What Pedro Transfer Taught Us About Manchester United And Chelsea

Has Pedro Learned Nothing From How Chelsea Treat Players?
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Leutrim Rexhaj
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Has Pedro Learned Nothing From How Chelsea Treat Players?

This has been a fun transfer window, hasn't it? Between Raheem Sterling trading Merseyside red for Manchester blue, Petr Cech crossing the divide between West and North London and the unfancied likes of Stoke, West Ham and Swansea signing high profile foreign stars, this had already been a memorable summer.

Pedro's move to Manchester United was deemed a formality by the time he netted the winner in Barcelona's hilarious 5-4 European Super Cup victory over Sevilla. Ben Fairthorne, a freelance journalist who's worked for CNN, amongst others, had been reporting on Pedro dating back to January (mentioning Arsenal as the main suitor), but between July 23rd, 2015 and August 11th, 2015, he stated no less than five times that Pedro was a Red Devil, a sentimented echoed by the Spanish press. So it came as a huge surprise when multiple outlets confirmed that Pedro had agreed to join Jose Mourinho's Chelsea.

So what does this mean for United and Chelsea?

1) Cuadrado's the fall guy

£21.7 million. That's what it cost Chelsea to pry Juan Cuadrado away from Fiorentina in January. Since then, the Colombian has made no impact on the pitch and looks set to make way for Pedro. How did things get so bad for a player who was once the heir-appparent to Dani Alves at Barcelona?

In truth, the transfer never really made sense for Chelsea. Mourinho's infamous for implementing a system that favors a utilitarian, tactical rigidity. Everything is about protecting the goal, and having just enough going forward to eek out a comfortable victory. So it was strange that Mourinho would plop down such a sizable fee for a player who simply didn't fit in his system. Cuadrado is a talented player, with more flair than most, but it's pointless to sign him with a view to converting him into a workhorse. Mourinho already did that to Willian, and his individual stock has sunk despite his importance to the collective succes at Chelsea.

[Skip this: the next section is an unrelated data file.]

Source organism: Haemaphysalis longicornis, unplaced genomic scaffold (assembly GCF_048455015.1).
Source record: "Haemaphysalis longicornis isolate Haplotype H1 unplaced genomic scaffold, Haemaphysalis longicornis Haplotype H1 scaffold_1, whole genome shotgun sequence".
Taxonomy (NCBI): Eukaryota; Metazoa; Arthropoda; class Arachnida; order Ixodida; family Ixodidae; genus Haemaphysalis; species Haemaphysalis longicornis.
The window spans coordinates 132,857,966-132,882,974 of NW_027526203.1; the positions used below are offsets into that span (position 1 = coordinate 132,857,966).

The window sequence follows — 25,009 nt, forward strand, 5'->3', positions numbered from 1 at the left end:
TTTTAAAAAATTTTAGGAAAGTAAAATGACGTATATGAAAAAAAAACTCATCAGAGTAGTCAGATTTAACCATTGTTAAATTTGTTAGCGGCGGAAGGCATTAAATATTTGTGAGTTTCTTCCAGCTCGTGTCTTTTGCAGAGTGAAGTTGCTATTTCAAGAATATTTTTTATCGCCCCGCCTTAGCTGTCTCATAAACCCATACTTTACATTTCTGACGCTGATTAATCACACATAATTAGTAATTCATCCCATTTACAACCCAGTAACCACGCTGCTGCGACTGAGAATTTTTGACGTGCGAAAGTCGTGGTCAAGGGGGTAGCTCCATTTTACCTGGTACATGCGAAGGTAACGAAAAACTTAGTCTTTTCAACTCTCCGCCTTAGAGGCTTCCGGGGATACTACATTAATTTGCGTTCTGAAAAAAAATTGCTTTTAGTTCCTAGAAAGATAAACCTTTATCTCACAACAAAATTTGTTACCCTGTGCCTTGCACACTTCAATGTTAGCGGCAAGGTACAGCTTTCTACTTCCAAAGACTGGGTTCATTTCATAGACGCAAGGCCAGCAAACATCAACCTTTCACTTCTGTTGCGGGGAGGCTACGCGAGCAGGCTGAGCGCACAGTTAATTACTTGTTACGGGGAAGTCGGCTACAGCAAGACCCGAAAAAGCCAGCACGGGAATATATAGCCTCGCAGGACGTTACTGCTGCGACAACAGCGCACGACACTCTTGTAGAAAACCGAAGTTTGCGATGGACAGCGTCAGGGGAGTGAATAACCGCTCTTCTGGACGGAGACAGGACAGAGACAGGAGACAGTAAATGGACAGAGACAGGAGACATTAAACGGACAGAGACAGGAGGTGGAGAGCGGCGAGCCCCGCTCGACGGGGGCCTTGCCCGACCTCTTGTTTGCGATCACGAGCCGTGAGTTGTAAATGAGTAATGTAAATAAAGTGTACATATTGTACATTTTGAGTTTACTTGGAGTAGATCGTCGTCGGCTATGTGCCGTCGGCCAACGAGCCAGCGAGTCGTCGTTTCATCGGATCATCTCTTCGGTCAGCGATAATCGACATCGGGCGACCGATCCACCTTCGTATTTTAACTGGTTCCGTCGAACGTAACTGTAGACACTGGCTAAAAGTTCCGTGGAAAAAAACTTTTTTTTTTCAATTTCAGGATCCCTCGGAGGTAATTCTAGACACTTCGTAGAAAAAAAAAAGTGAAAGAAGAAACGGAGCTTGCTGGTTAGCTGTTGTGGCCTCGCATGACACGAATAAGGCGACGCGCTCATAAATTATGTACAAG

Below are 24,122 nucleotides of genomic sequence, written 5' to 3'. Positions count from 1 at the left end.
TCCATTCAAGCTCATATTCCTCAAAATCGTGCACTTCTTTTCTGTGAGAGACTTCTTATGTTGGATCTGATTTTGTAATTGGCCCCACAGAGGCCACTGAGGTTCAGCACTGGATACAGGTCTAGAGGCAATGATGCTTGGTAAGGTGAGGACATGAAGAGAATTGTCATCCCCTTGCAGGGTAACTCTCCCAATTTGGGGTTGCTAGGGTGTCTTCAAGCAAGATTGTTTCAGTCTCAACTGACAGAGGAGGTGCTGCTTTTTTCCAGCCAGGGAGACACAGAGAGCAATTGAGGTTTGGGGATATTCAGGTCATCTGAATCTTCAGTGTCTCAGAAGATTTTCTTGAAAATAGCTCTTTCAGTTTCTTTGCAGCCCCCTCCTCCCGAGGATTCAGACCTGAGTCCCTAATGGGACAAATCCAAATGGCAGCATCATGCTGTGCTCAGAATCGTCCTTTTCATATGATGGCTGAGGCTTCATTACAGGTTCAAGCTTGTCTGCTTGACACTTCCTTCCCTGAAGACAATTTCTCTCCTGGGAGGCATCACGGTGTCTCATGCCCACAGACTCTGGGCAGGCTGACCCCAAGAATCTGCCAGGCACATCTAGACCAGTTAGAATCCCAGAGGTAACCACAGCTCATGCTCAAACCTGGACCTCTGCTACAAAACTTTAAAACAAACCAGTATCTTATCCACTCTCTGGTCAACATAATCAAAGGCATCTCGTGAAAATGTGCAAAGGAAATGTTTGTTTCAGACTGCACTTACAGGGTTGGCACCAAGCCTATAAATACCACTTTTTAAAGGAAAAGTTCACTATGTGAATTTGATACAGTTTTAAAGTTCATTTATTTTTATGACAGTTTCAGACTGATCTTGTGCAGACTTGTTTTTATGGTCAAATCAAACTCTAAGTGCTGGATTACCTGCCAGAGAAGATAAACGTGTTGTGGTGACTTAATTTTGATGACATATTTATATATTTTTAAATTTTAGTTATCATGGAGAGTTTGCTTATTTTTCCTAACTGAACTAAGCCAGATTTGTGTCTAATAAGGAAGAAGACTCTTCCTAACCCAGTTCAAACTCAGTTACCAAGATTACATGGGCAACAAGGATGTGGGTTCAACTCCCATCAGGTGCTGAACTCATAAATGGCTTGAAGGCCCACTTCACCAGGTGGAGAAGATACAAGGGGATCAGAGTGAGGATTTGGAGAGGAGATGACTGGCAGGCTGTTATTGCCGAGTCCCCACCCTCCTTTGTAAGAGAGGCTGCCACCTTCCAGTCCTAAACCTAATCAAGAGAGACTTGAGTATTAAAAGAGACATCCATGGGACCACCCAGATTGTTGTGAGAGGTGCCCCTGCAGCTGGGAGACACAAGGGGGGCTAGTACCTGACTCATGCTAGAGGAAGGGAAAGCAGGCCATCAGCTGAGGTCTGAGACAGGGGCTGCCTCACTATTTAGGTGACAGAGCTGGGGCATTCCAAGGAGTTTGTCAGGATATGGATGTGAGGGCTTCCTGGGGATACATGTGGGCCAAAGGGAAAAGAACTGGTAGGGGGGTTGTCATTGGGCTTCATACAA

A move back to Italy beckons.

2) United are running out of options and time

United were enjoying a very productive, intelligent transfer window, to this point. Memphis Depay and Morgan Schneiderlin were expensive, but worthwhile signings that will be mainstays of United's XI for years to come, while Matteo Darmian could be the longterm answer at RB. Bastian Schweinsteiger was an expensive coup and his age and injury-proneness put into question his ability to stay on the pitch, but signing the World Cup-winning German was a real statement of intent.

All that being said, United are still short on bodies in key position. Wayne Rooney is the only real striker of note on the roster (unless you count the human battering ram known as Marouane Fellaini), while van Gaal continues to experiment with the likes of Daley Blind at CB and Sergio Romero at GK, in case David De Gea departs for Real Madrid. Signing three players in ~10 days is doable, but options are limited and teams are loath to lose their stars this late.

Expect United to make at least one more splash in the market, but it could be an overpay -- call it the cost of desperation and bad timing.

3) Good news for Adnan Januzaj

Had Pedro arrived, it goes without saying he would have been an automatic starter alongside Memphis and Mata, making it difficult for Januzaj to get much playing time. Having spent most of last season in van Gaal's doghouse, the young Belgian-Kosovar has unexpectedly been given consecutive starts in behind Rooney, nabbing the winner against Aston Villa in the process. Who know's what's changed for Januzaj, but he seems to have gained van Gaal's trust this Summer, and that will go a long way.

4) Why didn't United sign Pedro?

Reports are divided as to why the transfer never went through. Some say van Gaal personally pulled out of the deal, possibly due to the cost of the deal, others say Mourinho and Cesc Fabregas reached out to Pedro and convinced him he would look better in Chelsea's kit. The former makes little sense given United's reckless spending under van Gaal, while the letter seems reasonable enough.

One can imagine Pedro thought twice about how van Gaal had treated Angel Di Maria (scapegoated and banished to PSG) and Victor Valdes (relegated to playing with the under-21 squad) last season. Pedro, turning 28 in January, can ill afford to waste a season bedding in with a personality as notorious as van Gaal's. (See: showing his balls to the Bayern squad)

And while Mourinho isn't much better than the Dutchman, the former-Real Madrid manager and Cesc Fabregas reportedly both reached out to Pedro and assured him of playing time and an important role in the squad. Apparently this was enough for Pedro to fancy Chelsea as a better personal destination than United. Which begs the question - has Pedro learned nothing from how Chelsea discarded the likes of Kevin de Bruyne, Juan Mata, Andre Schurrle, Mohammed Salah and now Cuadrado?